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PD facing the PSD motion

The Social Democratic Party (PSD) announcement that it would table a no-confidence motion against the Tăriceanu Cabinet came as a surprise to the other political parties. Most observers agreed that the Social Democrats’ unexpected decision was unnatural and highly risky for the party headed by Mircea Geoană.

In a move to find out the motivation for such a decision, the mass media came up with a number of scenarios. In one of them, the PSD president was imperatively asked by his vice-presidents to do something in order to put an end to the decline of the party. The PSD leaders’ actual plan would be to bring about a new failure, and blame it on Mircea Geoană. According to another scenario, the motion is part of a strategy designed by PSD’s foreign advisers. The latter reportedly presented the PSD leadership with an opinion poll which indicates that the situation is far from disastrous (PSD would carry 24% of the vote), and a motion of censure would only strengthen chances for an upturn.

As we can see, both scenarios rule out Mircea Geoană’s will to table the motion of censure. Mention must be made however that, while the scenarios above cannot be ignored, the PSD president must have had a say in the decision. Moreover, Mircea Geoană may well have been the author of the idea himself. In psychological terms, Geoană, whose position in PSD is hardly comfortable at present, would only benefit from a newfound popularity that would make not only the other parties, but also the members of his own party to tighten the ranks around him. On the other hand, one may state that the vice-presidents in their turn seek to ensure the success of the party, since they are in a position similar to Mircea Geoană’s. A conflict between the PSD president and the vice-presidents is rather unlikely.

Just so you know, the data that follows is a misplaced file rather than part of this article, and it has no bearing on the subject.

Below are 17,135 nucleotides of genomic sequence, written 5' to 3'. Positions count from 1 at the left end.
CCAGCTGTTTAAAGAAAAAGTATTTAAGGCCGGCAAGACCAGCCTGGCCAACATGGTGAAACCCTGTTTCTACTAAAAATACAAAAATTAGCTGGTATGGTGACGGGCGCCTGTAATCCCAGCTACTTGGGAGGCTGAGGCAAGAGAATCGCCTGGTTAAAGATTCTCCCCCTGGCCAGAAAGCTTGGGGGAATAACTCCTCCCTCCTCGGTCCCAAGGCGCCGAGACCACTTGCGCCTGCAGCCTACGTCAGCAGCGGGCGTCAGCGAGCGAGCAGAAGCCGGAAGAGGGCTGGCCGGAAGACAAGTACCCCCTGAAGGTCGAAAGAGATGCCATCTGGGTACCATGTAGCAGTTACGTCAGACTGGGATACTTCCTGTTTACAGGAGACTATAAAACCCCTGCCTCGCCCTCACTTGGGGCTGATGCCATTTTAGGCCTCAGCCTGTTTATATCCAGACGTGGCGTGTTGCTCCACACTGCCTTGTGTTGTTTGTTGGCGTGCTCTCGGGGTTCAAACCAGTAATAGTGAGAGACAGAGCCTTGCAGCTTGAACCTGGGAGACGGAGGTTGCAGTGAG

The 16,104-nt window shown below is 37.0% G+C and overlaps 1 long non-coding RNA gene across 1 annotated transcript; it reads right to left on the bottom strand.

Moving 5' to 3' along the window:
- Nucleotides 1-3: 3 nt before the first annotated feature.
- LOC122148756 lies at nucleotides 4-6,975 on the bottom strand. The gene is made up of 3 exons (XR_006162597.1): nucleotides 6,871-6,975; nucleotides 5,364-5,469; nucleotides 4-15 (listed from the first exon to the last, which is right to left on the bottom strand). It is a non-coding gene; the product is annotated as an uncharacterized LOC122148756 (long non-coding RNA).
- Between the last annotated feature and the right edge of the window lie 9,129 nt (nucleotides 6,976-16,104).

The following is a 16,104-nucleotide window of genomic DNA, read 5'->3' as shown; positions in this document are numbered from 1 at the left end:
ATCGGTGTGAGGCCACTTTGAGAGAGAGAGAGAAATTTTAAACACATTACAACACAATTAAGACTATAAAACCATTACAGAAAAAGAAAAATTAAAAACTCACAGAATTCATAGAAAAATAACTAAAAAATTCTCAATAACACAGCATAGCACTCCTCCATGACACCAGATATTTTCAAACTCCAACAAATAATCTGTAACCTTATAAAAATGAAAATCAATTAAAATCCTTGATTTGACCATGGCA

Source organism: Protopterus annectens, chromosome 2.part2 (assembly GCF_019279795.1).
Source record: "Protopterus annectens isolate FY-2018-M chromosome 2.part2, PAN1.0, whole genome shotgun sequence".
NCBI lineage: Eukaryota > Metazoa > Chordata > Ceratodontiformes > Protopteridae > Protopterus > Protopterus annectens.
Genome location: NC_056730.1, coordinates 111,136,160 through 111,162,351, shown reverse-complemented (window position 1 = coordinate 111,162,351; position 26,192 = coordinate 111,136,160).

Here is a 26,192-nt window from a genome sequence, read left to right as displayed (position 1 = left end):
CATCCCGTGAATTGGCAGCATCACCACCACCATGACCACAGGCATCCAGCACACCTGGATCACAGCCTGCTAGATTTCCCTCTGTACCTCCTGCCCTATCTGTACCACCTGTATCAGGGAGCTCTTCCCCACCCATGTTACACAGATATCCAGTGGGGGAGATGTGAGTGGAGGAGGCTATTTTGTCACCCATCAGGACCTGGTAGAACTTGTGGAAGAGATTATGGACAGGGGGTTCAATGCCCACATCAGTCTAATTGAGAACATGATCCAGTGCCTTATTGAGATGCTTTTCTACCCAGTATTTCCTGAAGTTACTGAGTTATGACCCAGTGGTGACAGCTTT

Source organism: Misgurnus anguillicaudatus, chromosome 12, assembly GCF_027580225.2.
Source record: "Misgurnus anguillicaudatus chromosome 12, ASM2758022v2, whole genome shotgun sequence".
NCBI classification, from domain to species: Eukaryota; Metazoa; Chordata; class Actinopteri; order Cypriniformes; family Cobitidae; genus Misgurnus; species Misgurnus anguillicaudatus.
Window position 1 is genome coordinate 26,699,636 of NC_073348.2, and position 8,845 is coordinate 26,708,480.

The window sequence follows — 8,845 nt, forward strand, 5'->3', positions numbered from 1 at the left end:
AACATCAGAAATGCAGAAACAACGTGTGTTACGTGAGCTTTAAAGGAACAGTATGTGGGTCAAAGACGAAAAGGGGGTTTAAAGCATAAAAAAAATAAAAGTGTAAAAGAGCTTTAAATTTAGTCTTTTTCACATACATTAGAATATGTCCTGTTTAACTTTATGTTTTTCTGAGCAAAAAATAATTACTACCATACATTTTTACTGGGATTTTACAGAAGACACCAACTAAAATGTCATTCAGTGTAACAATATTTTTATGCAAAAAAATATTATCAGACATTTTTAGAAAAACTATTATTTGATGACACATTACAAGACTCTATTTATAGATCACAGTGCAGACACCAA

This is why the no-confidence motion was more of a coagulating and reassuring idea for PSD as a whole: a project that may help the party to tighten ranks and stay away from a new crisis. The point must have been that a rise of PSD in polls is out of the question as long as it depends on the parliamentary support to the Government, and that PSD has no other choice but to take the risk. Another factor contributing to this decision was, very likely, the pressure put on the central leadership by the local branches, disgruntled with PSD being neither in Power (no access to resources), nor in the Opposition, and with the fact that the Government supported by this party does nothing for the Social Democrats.
The PSD initiative came as an unpleasant surprise particularly for the political area dominated by Traian Băsescu. A proof in this respect is the coverage in the publications close to Cotroceni, in which the PSD decision was labelled as irresponsible for the country and suicidal for the party (although a while before, PSD not backing a PD motion was rated as a proof of the PSD weakness and irresponsibility). The PSD president was mocked by the media, although this time they had no serious reason to do so. The goal was to induce the perception that PSD stands no chances to come back, so as to counter the attraction potential of this motion for both PSD members and supporters, as for the electorate.